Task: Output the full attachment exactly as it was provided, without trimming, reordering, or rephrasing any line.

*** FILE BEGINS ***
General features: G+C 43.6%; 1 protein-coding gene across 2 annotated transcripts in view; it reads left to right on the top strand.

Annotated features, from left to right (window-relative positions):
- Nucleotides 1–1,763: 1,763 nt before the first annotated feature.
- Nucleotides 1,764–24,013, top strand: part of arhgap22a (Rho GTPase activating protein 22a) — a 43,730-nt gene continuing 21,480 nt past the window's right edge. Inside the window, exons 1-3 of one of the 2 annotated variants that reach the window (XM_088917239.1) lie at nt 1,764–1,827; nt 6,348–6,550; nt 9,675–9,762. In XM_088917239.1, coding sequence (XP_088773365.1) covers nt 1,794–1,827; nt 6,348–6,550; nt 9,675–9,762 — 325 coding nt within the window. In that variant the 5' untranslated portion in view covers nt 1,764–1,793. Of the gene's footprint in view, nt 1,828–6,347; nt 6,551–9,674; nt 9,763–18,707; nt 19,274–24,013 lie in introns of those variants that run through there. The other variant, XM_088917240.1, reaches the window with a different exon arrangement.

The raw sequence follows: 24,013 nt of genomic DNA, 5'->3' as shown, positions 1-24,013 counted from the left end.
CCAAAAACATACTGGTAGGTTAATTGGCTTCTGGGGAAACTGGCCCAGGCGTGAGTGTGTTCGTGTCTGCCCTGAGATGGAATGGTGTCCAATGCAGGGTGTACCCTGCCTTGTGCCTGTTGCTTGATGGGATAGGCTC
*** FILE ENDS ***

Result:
General features: G+C 43.6%; 1 protein-coding gene across 2 annotated transcripts in view; it reads left to right on the top strand.

Annotated features, from left to right (window-relative positions):
- Nucleotides 1–1,763: 1,763 nt before the first annotated feature.
- Nucleotides 1,764–24,013, top strand: part of arhgap22a (Rho GTPase activating protein 22a) — a 43,730-nt gene continuing 21,480 nt past the window's right edge. Inside the window, exons 1-3 of one of the 2 annotated variants that reach the window (XM_088917239.1) lie at nt 1,764–1,827; nt 6,348–6,550; nt 9,675–9,762. In XM_088917239.1, coding sequence (XP_088773365.1) covers nt 1,794–1,827; nt 6,348–6,550; nt 9,675–9,762 — 325 coding nt within the window. In that variant the 5' untranslated portion in view covers nt 1,764–1,793. Of the gene's footprint in view, nt 1,828–6,347; nt 6,551–9,674; nt 9,763–18,707; nt 19,274–24,013 lie in introns of those variants that run through there. The other variant, XM_088917240.1, reaches the window with a different exon arrangement.

The raw sequence follows: 24,013 nt of genomic DNA, 5'->3' as shown, positions 1-24,013 counted from the left end.
CCAAAAACATACTGGTAGGTTAATTGGCTTCTGGGGAAACTGGCCCAGGCGTGAGTGTGTTCGTGTCTGCCCTGAGATGGAATGGTGTCCAATGCAGGGTGTACCCTGCCTTGTGCCTGTTGCTTGATGGGATAGGCTC